By GREG JORDAN
Bluefield Daily Telegraph
Three year ago, Sherry Hunt’s brother, Jerry Michael Black, called to wish her a happy birthday. He was working for a construction company in Tennessee, but he didn’t say exactly where in that state. That was the last she heard about him.
Then on Sunday, April 21, Hunt received a phone call from a friend. A story about a homeless Navy veteran who had died in a storage building was on the front page of the Bluefield Daily Telegraph.
“I had just come back from church and a family friend contacted me. She had seen it (the story) in the Daily Telegraph, and she asked if it could be my brother. And I said, yes, it sounded like him,” Hunt said Tuesday morning.
Black, 50, was found March 7 in a Knoxville, Tenn. storage building that was often used by homeless people. His remains were taken to the East Tennessee Forensic Center at the University of Tennessee where his identity was confirmed. The Knoxville Police Department started searching for his relatives.
To aid this search, Jeffrey B. Berry, funeral director of Berry Funeral Home in Knoxsville, sent an email to the editors of the Daily Telegraph and the Beckley Register-Herald. The funeral home is a “Dignity Memorial Provider” that works with the forensic center to assist the burial of homeless or indigent veterans.
A short obituary placed in a Knoxville newspaper indicated that Black was born on April 5, 1962, possibly in McDowell County. Berry wrote in his email that at an early age, Black lost his parents. His mother died of cancer, and Black was placed in a foster home in West Virginia and later moved with that family to Arizona.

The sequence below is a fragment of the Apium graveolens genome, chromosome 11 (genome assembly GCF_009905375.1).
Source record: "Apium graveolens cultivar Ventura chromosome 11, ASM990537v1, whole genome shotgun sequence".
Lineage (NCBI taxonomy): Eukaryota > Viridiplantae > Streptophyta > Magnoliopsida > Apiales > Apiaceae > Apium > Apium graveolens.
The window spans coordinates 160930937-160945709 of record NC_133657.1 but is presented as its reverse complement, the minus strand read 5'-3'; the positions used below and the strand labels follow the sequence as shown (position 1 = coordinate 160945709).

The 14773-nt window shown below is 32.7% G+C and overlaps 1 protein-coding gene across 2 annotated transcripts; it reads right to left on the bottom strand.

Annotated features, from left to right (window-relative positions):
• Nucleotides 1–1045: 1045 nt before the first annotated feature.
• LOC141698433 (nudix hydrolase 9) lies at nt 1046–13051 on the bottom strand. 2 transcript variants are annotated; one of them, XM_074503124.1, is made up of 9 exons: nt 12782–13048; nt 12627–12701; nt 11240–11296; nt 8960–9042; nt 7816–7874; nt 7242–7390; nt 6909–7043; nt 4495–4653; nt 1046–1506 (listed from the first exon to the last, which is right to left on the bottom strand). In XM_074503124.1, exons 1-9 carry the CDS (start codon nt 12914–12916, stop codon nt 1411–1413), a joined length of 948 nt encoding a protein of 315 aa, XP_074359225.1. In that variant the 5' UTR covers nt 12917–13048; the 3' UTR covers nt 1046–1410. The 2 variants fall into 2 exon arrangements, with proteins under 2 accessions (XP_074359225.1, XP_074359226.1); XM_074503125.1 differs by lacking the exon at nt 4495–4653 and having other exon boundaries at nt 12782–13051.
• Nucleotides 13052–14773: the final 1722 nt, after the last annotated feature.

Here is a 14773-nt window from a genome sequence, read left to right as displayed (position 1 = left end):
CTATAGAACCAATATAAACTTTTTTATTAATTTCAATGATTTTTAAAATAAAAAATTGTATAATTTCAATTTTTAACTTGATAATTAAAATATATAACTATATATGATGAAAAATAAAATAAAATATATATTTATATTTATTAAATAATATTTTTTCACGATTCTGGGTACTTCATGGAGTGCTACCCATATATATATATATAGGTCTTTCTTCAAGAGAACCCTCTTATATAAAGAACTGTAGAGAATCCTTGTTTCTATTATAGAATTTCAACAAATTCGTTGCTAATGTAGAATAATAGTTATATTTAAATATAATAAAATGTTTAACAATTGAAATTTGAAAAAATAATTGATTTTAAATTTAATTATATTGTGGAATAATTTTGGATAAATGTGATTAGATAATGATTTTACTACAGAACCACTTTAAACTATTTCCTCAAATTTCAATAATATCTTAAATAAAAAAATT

“We were all placed in foster homes after our mother died,” Hunt said. The siblings were eventually able to get back in touch with each other.
Black lived with two foster families before joining the U.S. Navy. He served from April 2, 1980 until his honorable discharge on Feb. 22, 1982. Little is known about his life after his Navy career.
Hunt said it was not unusual for the family to hear little from her brother Jerry.
“That was usual of him, to just be by himself,” she recalled. “He wasn’t completely alone, and he would call every once in a while.”
Thinking back, Hunt said her brother Jerry liked being by himself when he was a child, but he was close to his sisters and didn’t cause any problems.
“He was a good kid. He wasn’t into trouble,” she said. “He was just a normal kid. He liked to get out and play basketball with his friends.”
A memorial service for Black has been conducted in Tennessee. On April 11, more than 100 people gathered for a service at the East Tennessee Veterans Cemetery to honor him, Berry said. Every branch of the military was represented, and the local media covered his committal service.
Black’s family is now planning to conduct a memorial service in the county where he was born. There were nine children in his family; he had three brothers and six sisters. He was the last of the brothers, she said.
“He’s missed by all of his sisters,” Hunt said. “I wanted people to know that he had family who really loved him, and we wanted to help him. He could have come home at any time. He didn’t have to be alone.”